Worst part about being a cna

  1. 0
    Attention all cnas tell me the worst part about your jobs

    Get the hottest topics every week!

    Subscribe to our free Nursing Insights: Student Edition newsletter.

  2. 15 Comments...

  3. 0
    The low pay for the amount of work that we're doing. I'm still in school and getting ready to start nursing school. I'm struggling to pay my bills as is and the stress of this job does not help.
  4. 0
    Quote from mskrisCNA2bRN
    The low pay for the amount of work that we're doing. I'm still in school and getting ready to start nursing school. I'm struggling to pay my bills as is and the stress of this job does not help.
    Amen I totally agree. What state do u live in?
  5. 1
    I'd say the chronic understaffing and heavy workload that often goes hand in hand with working in a nursing home. Don't get me wrong, I love to work hard and rising to the occasion, but I don't like feeling like I can't keep up with the workload, which is how I felt sometimes in the nursing home especially if we were short-handed that shift. The worst part was the guilt I felt for not being able to give my residents the care they needed and deserved. However, I'm now working in an environment that doesn't have these problems and love it.

    Also, some of the really rude, nasty and hostile co-workers I've encountered since starting this line of work. I realize difficult co-workers are everywhere, but it seems somehow worse as a CNA. I suppose due to the fact that this is a high-stress line of work, and some people don't know how to handle stress, so they take it out on others. I just do my best to try and not let people get to me, and do my job. You're there to do a job and take care of people, after all, not make friends. But it can be hard at times, especially in LTC where the job is so dependent on teamwork.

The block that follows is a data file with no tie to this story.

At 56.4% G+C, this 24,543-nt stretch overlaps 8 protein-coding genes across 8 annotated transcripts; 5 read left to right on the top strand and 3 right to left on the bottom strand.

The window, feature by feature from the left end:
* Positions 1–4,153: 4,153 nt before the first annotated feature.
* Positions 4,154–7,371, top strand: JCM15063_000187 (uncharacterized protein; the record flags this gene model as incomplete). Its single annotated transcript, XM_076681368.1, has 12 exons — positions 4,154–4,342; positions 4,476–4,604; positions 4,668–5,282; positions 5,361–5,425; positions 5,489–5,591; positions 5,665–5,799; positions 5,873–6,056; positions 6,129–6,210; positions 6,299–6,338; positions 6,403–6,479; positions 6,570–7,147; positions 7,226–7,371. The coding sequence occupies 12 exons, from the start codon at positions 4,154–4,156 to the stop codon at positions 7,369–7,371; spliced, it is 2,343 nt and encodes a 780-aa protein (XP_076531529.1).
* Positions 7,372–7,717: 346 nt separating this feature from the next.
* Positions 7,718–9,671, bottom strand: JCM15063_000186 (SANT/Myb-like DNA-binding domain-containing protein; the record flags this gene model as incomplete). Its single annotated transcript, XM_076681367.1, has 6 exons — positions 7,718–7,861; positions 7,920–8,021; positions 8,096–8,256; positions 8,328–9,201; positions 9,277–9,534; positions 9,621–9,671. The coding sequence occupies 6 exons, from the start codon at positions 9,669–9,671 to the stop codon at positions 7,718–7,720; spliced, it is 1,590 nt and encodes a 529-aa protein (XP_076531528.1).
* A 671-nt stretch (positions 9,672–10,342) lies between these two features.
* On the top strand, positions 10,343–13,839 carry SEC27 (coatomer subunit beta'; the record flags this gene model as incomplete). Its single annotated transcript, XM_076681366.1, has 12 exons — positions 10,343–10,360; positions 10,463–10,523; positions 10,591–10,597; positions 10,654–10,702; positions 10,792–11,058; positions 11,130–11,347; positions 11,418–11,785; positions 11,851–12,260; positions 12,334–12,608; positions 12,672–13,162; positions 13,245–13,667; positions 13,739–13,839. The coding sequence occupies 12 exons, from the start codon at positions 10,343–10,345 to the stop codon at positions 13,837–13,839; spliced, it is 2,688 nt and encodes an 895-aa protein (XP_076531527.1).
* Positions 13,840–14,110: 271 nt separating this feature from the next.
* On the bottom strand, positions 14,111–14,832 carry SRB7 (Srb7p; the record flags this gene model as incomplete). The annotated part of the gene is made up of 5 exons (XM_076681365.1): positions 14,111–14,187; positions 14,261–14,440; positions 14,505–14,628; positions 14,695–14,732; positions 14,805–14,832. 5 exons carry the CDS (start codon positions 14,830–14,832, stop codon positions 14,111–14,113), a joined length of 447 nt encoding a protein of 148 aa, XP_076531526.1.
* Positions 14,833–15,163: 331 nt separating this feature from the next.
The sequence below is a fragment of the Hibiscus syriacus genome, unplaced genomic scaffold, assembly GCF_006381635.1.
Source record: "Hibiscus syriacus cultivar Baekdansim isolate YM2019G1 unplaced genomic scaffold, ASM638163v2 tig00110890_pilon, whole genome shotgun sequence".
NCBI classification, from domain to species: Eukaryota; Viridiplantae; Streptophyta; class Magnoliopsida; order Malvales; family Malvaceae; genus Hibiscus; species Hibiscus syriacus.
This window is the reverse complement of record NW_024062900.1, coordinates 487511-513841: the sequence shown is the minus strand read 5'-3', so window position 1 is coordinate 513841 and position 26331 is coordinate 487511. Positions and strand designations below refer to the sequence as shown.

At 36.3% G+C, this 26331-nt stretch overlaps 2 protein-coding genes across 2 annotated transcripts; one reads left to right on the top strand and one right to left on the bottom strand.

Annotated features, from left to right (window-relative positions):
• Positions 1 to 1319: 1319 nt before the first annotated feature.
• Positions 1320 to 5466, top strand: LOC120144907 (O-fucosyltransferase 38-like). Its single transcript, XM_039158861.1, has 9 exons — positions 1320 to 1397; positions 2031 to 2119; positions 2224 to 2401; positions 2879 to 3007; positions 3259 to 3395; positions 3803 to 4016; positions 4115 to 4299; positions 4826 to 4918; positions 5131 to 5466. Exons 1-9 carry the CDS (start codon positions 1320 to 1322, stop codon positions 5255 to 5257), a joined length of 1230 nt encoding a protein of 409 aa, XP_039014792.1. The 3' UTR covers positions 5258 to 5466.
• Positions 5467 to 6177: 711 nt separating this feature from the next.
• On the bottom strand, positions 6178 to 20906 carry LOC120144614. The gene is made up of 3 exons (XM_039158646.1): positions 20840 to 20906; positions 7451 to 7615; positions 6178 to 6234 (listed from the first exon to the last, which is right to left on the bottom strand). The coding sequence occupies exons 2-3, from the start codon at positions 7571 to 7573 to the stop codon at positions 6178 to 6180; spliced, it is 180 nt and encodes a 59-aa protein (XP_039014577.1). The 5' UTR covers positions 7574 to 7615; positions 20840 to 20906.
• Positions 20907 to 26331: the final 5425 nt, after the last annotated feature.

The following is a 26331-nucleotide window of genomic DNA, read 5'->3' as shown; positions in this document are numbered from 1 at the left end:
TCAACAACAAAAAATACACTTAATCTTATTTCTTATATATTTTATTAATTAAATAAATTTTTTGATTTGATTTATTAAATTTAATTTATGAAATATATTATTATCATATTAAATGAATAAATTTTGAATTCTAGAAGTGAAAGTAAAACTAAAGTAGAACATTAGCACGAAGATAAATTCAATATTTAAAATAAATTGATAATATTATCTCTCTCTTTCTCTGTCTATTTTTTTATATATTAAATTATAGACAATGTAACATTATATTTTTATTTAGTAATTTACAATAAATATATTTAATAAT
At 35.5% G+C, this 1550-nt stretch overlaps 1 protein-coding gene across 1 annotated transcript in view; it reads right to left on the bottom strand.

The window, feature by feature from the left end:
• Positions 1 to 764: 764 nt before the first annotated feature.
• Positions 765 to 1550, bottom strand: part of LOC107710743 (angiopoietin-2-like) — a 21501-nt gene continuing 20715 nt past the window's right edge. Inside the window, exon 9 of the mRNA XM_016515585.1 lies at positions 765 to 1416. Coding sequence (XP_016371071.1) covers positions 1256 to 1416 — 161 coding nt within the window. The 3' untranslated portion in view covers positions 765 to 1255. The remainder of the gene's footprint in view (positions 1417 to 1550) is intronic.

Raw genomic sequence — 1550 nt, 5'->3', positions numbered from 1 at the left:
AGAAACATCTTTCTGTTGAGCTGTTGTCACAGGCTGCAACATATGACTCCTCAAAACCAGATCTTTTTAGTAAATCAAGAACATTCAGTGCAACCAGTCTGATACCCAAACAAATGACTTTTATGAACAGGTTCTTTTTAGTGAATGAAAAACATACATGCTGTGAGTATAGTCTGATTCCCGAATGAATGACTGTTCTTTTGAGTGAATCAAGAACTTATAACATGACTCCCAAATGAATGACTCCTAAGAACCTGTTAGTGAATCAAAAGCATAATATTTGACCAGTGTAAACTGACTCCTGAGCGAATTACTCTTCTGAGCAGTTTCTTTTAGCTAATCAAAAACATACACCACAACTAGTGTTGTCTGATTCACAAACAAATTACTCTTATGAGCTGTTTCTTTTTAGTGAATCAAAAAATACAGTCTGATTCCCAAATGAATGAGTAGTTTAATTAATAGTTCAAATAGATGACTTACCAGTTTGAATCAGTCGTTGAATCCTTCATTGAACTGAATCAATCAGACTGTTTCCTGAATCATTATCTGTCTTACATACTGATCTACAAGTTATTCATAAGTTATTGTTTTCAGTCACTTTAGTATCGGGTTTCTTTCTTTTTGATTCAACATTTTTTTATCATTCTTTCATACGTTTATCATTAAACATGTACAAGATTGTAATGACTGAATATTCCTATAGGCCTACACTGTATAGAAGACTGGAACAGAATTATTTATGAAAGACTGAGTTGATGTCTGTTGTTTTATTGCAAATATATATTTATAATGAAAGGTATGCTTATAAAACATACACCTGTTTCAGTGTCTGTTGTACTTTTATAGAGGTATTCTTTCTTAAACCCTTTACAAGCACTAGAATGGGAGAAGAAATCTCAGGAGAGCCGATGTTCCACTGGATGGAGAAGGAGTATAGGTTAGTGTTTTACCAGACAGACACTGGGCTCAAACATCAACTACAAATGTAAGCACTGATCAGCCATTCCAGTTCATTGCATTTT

gummi bear likes this.
  6. 0
    I agree with above posters-low pay, extremely hard work due to understaffing. Thank God I will not be doing this all of my life. But it is wonderful experience for those going for nursing, and that is why I am a CNA.
  7. 0
    Quote from TurtleCat
    I'd say the chronic understaffing and heavy workload that often goes hand in hand with working in a nursing home. Don't get me wrong, I love to work hard and rising to the occasion, but I don't like feeling like I can't keep up with the workload, which is how I felt sometimes in the nursing home especially if we were short-handed that shift. The worst part was the guilt I felt for not being able to give my residents the care they needed and deserved. However, I'm now working in an environment that doesn't have these problems and love it.

    Also, some of the really rude, nasty and hostile co-workers I've encountered since starting this line of work. I realize difficult co-workers are everywhere, but it seems somehow worse as a CNA. I suppose due to the fact that this is a high-stress line of work, and some people don't know how to handle stress, so they take it out on others. I just do my best to try and not let people get to me, and do my job. You're there to do a job and take care of people, after all, not make friends. But it can be hard at times, especially in LTC where the job is so dependent on teamwork.